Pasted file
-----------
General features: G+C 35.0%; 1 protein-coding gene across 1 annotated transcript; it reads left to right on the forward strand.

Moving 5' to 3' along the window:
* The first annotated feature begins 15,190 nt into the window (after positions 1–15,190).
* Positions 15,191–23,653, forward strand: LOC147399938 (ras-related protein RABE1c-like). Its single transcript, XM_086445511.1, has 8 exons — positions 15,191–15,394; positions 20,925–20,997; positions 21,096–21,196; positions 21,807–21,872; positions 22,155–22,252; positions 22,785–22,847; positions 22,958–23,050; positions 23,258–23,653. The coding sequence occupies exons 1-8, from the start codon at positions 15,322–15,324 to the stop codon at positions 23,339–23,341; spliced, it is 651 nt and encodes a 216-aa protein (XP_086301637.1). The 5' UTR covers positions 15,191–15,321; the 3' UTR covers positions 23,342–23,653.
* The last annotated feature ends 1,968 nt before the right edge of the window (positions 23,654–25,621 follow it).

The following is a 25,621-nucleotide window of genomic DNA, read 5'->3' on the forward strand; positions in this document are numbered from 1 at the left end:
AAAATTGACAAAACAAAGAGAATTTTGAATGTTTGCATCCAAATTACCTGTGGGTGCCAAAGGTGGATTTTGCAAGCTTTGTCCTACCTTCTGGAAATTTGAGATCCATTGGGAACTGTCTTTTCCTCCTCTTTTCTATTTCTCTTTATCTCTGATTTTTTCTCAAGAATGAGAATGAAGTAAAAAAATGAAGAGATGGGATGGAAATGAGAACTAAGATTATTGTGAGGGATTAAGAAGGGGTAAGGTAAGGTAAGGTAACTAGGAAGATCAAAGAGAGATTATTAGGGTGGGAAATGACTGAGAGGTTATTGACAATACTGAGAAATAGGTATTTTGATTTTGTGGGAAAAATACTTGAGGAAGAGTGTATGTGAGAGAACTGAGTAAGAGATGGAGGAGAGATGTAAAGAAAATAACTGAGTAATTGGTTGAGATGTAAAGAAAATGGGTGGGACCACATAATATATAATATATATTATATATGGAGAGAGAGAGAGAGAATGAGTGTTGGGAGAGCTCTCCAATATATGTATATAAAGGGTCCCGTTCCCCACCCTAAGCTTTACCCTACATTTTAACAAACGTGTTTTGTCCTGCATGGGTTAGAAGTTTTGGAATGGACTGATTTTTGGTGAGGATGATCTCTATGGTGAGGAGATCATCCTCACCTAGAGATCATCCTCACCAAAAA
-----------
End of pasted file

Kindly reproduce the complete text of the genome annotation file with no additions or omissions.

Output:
General features: G+C 35.0%; 1 protein-coding gene across 1 annotated transcript; it reads left to right on the forward strand.

Moving 5' to 3' along the window:
* The first annotated feature begins 15,190 nt into the window (after positions 1–15,190).
* Positions 15,191–23,653, forward strand: LOC147399938 (ras-related protein RABE1c-like). Its single transcript, XM_086445511.1, has 8 exons — positions 15,191–15,394; positions 20,925–20,997; positions 21,096–21,196; positions 21,807–21,872; positions 22,155–22,252; positions 22,785–22,847; positions 22,958–23,050; positions 23,258–23,653. The coding sequence occupies exons 1-8, from the start codon at positions 15,322–15,324 to the stop codon at positions 23,339–23,341; spliced, it is 651 nt and encodes a 216-aa protein (XP_086301637.1). The 5' UTR covers positions 15,191–15,321; the 3' UTR covers positions 23,342–23,653.
* The last annotated feature ends 1,968 nt before the right edge of the window (positions 23,654–25,621 follow it).

The following is a 25,621-nucleotide window of genomic DNA, read 5'->3' on the forward strand; positions in this document are numbered from 1 at the left end:
AAAATTGACAAAACAAAGAGAATTTTGAATGTTTGCATCCAAATTACCTGTGGGTGCCAAAGGTGGATTTTGCAAGCTTTGTCCTACCTTCTGGAAATTTGAGATCCATTGGGAACTGTCTTTTCCTCCTCTTTTCTATTTCTCTTTATCTCTGATTTTTTCTCAAGAATGAGAATGAAGTAAAAAAATGAAGAGATGGGATGGAAATGAGAACTAAGATTATTGTGAGGGATTAAGAAGGGGTAAGGTAAGGTAAGGTAACTAGGAAGATCAAAGAGAGATTATTAGGGTGGGAAATGACTGAGAGGTTATTGACAATACTGAGAAATAGGTATTTTGATTTTGTGGGAAAAATACTTGAGGAAGAGTGTATGTGAGAGAACTGAGTAAGAGATGGAGGAGAGATGTAAAGAAAATAACTGAGTAATTGGTTGAGATGTAAAGAAAATGGGTGGGACCACATAATATATAATATATATTATATATGGAGAGAGAGAGAGAGAATGAGTGTTGGGAGAGCTCTCCAATATATGTATATAAAGGGTCCCGTTCCCCACCCTAAGCTTTACCCTACATTTTAACAAACGTGTTTTGTCCTGCATGGGTTAGAAGTTTTGGAATGGACTGATTTTTGGTGAGGATGATCTCTATGGTGAGGAGATCATCCTCACCTAGAGATCATCCTCACCAAAAA